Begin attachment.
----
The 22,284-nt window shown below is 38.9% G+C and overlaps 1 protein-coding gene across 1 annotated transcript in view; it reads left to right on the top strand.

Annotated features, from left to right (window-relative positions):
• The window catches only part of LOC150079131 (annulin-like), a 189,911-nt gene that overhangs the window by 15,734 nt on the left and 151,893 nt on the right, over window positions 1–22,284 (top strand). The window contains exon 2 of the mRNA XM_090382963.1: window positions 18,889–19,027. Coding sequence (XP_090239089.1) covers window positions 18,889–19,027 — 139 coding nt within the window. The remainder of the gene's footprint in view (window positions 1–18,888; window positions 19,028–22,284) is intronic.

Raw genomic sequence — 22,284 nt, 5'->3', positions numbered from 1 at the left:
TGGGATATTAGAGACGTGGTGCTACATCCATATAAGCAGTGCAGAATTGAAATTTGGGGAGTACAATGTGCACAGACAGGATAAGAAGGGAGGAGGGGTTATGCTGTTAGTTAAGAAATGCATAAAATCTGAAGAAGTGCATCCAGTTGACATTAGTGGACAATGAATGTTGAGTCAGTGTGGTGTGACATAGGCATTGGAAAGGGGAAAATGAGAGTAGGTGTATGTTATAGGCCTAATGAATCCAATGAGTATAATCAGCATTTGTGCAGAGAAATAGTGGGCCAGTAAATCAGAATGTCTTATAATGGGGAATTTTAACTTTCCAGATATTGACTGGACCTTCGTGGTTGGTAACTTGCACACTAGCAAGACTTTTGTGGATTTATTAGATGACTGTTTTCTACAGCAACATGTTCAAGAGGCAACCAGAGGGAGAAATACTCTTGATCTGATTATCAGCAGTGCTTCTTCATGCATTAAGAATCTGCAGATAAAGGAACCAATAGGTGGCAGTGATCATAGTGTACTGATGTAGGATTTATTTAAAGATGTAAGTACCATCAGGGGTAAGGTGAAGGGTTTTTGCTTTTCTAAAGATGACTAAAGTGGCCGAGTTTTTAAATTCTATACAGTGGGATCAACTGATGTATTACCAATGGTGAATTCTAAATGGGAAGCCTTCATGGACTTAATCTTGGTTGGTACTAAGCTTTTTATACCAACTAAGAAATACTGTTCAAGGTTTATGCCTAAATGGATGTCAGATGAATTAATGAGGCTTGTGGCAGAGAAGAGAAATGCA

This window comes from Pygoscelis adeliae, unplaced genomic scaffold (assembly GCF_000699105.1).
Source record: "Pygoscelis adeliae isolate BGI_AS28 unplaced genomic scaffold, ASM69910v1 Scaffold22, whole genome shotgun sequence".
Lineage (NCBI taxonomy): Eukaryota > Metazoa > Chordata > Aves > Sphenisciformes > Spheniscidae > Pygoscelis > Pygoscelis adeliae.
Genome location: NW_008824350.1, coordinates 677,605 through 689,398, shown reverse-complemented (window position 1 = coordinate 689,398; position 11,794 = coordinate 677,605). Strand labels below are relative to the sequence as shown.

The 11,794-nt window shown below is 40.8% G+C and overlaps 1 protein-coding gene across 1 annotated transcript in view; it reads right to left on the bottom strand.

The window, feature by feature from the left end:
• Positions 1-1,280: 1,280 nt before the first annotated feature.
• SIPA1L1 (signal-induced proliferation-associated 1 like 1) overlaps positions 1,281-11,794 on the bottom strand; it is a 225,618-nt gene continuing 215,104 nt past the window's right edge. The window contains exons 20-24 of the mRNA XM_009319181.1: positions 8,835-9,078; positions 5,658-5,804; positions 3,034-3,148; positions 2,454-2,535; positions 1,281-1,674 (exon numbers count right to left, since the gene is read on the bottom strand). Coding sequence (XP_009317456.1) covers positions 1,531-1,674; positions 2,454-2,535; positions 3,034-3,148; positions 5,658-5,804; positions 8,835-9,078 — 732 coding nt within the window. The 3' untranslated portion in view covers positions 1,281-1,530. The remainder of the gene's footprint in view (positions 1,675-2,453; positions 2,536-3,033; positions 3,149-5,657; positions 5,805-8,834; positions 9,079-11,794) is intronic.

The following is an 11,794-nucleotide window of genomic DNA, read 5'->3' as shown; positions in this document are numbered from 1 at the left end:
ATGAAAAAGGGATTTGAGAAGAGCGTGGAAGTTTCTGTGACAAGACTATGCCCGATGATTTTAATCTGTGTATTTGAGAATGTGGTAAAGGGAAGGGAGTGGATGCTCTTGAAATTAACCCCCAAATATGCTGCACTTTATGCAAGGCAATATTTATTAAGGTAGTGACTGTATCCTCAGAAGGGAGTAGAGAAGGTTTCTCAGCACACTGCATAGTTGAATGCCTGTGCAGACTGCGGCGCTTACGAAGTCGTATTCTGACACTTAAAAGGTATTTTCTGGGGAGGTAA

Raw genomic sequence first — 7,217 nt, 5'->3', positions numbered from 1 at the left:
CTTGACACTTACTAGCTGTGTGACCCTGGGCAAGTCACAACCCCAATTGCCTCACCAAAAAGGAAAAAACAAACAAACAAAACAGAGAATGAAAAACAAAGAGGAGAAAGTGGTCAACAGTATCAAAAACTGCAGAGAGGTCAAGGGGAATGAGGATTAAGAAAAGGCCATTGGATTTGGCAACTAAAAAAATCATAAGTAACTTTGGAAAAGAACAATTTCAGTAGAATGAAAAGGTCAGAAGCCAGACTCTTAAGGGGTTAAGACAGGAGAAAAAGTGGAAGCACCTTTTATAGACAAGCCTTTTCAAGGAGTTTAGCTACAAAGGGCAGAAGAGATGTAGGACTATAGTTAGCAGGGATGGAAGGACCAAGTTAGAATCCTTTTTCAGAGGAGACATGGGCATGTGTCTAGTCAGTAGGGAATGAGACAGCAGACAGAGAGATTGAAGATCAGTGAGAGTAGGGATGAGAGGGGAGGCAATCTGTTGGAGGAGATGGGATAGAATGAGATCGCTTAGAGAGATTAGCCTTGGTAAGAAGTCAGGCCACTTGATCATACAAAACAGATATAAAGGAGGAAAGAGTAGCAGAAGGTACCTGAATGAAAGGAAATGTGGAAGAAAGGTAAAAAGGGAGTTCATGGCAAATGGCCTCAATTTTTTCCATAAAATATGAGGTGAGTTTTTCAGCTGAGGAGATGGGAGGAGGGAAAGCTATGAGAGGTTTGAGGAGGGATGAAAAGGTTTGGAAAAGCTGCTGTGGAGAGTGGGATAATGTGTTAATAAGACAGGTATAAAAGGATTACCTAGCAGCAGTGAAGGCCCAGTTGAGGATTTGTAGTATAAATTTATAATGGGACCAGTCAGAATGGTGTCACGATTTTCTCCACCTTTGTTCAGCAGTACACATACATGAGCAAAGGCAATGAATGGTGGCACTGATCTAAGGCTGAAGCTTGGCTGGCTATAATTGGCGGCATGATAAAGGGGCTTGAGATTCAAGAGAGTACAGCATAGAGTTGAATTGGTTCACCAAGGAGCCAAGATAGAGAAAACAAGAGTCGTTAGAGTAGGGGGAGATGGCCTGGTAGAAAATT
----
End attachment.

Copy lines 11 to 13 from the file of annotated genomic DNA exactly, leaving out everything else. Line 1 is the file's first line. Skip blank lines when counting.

The window, feature by feature from the left end:
• Positions 1-1,280: 1,280 nt before the first annotated feature.
• SIPA1L1 (signal-induced proliferation-associated 1 like 1) overlaps positions 1,281-11,794 on the bottom strand; it is a 225,618-nt gene continuing 215,104 nt past the window's right edge. The window contains exons 20-24 of the mRNA XM_009319181.1: positions 8,835-9,078; positions 5,658-5,804; positions 3,034-3,148; positions 2,454-2,535; positions 1,281-1,674 (exon numbers count right to left, since the gene is read on the bottom strand). Coding sequence (XP_009317456.1) covers positions 1,531-1,674; positions 2,454-2,535; positions 3,034-3,148; positions 5,658-5,804; positions 8,835-9,078 — 732 coding nt within the window. The 3' untranslated portion in view covers positions 1,281-1,530. The remainder of the gene's footprint in view (positions 1,675-2,453; positions 2,536-3,033; positions 3,149-5,657; positions 5,805-8,834; positions 9,079-11,794) is intronic.